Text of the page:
Facebook vs. Twitter: How will you stream your world?

Facebook's redesigned news feed is visually more appealing and easier to filter, but Twitter has openness and searchability on its side.

The future will be streamed. And streamed some more.

Earlier this week, Facebook unveiled a few notable product revamps: "fan pages" for brands that look and act more like regular member profiles, and a redesigned home page that emphasizes a real-time version of the site's iconic news feed. The keyword here is "streaming," encouraging an even more extensive flow of information with a status update prompt that asks, "What's on your mind?"

Needless to say, "What's on your mind"--which also allows the posting of links, videos, and other content to news feeds--bears quite a bit of resemblance to Twitter's "What are you doing?" prompt. So, especially in light of more rumors and reports about Facebook's spurned attempt to acquire Twitter , expect comparisons between the two services as means of ultra-customized media consumption to escalate.

When Facebook unveiled its redesign I predicted that we'd hear a lot more about the news feed as the new personal portal . That's sort of what many prolific Twitter users have turned the microblogging service into, too. Our Twitter feeds, after all, deliver a whole lot more than updates about what kind of beers our friends just ordered at happy hour: Depending on what you subscribe to, you can get ski reports, links to news headlines and blog feeds, mini-recipes, and celebrity-stalking intel.

But for all the talk about brands building presences on Twitter, Facebook may have gained a slight lead here. I spoke on Thursday to Dan Hart, senior vice president and general manager of MTV Digital, about how the Viacom-owned entertainment brand is using the new Pages to push out more content to members' news feeds. For the first time, brands using Fan Pages can set "status" messages, too, which MTV plans to use for news and updates.

"The status update function is effectively becoming a publish function, and that publish function is text, photos, video, a variety of media," Hart said, "and that media is experienced more as a real-time stream by a Facebook user, and the Facebook user has more control over what occurs in that stream."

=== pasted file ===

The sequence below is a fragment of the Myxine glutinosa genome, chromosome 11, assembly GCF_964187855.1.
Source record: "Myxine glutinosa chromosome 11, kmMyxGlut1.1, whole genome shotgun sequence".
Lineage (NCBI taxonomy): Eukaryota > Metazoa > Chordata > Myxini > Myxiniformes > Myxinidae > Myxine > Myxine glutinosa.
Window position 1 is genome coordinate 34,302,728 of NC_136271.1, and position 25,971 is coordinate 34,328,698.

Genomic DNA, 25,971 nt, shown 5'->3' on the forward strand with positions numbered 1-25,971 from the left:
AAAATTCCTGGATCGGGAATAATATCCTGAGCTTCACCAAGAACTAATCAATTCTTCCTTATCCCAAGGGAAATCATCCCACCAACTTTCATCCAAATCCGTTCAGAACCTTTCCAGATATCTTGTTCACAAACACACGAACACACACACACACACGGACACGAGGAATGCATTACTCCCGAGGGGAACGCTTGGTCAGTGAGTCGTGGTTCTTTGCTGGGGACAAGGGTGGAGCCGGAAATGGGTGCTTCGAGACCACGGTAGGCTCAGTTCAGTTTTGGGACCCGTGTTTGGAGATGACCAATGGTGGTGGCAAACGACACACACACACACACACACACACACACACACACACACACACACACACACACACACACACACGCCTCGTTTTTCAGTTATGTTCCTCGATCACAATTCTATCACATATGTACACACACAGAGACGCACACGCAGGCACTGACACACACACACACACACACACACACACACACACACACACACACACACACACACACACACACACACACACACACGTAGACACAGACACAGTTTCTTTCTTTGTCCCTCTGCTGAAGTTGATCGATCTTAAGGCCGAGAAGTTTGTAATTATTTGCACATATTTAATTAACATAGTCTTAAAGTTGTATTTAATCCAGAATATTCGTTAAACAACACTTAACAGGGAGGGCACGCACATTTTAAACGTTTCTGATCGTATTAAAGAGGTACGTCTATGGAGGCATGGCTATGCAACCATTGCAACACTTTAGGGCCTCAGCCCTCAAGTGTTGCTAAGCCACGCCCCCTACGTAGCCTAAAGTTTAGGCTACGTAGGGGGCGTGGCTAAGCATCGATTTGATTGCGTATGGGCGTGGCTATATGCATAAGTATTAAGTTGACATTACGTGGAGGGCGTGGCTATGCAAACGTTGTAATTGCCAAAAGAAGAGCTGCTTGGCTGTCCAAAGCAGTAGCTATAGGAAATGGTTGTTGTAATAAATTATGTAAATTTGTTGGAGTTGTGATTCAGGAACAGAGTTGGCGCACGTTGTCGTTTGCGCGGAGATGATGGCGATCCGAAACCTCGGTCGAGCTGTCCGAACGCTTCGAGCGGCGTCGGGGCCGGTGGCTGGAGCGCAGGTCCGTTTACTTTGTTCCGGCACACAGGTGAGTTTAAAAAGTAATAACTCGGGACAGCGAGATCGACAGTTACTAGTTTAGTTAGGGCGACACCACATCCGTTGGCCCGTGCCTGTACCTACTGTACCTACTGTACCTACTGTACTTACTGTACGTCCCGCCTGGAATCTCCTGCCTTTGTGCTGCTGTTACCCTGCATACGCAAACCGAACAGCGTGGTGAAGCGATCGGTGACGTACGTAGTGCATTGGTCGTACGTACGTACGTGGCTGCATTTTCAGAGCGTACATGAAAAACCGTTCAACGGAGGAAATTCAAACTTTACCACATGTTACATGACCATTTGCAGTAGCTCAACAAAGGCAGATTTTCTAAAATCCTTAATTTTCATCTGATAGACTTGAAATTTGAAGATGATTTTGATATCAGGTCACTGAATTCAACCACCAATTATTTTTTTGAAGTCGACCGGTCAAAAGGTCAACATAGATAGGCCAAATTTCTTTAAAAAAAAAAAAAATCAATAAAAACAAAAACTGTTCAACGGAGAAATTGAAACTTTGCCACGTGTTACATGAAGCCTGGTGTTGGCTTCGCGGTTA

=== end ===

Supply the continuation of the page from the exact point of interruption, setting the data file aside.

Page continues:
That's basically what media companies do with Twitter accounts. And Hart said that MTV has no plans to abandon its presence on Twitter. "I don't think it's a zero-sum choice at all," he said. "We've done really interesting things on Twitter."

But Facebook's advantage is that the revamped news feed can handle different types of content, too: it'll have actual photos and event listings instead of TwitPic and TinyURL links. Filtering controls won't require a third-party app like TweetDeck. On the other hand, Twitter is obviously more open-ended. The messages on it are public and accessible, rather than hidden behind a log-in wall. As useful and innovative as the Facebook news feed may be, it's not searchable--and Twitter clearly hopes that its search feature, which it built in with the acquisition of Summize last year, will be a sort of secret sauce. (Maybe it'll even make money with it .)

Honestly, though, with the amount of buzz about both Facebook and Twitter as the future of real-time information, I give the advantage to whichever one can make all this content less of a mess.

On a related note, this gives aggregation services like FriendFeed a run for their money--why join an external "all-in-one-place" service when the same content is available on Facebook? FriendFeed is better optimized for longer discussion threads, true, but you don't hear a whole lot about marketers jumping on the feed-aggregator bandwagon. If anything, I see FriendFeed moving more toward a message-board role rather than another player in "the stream." But that's a tale for a different day.

 

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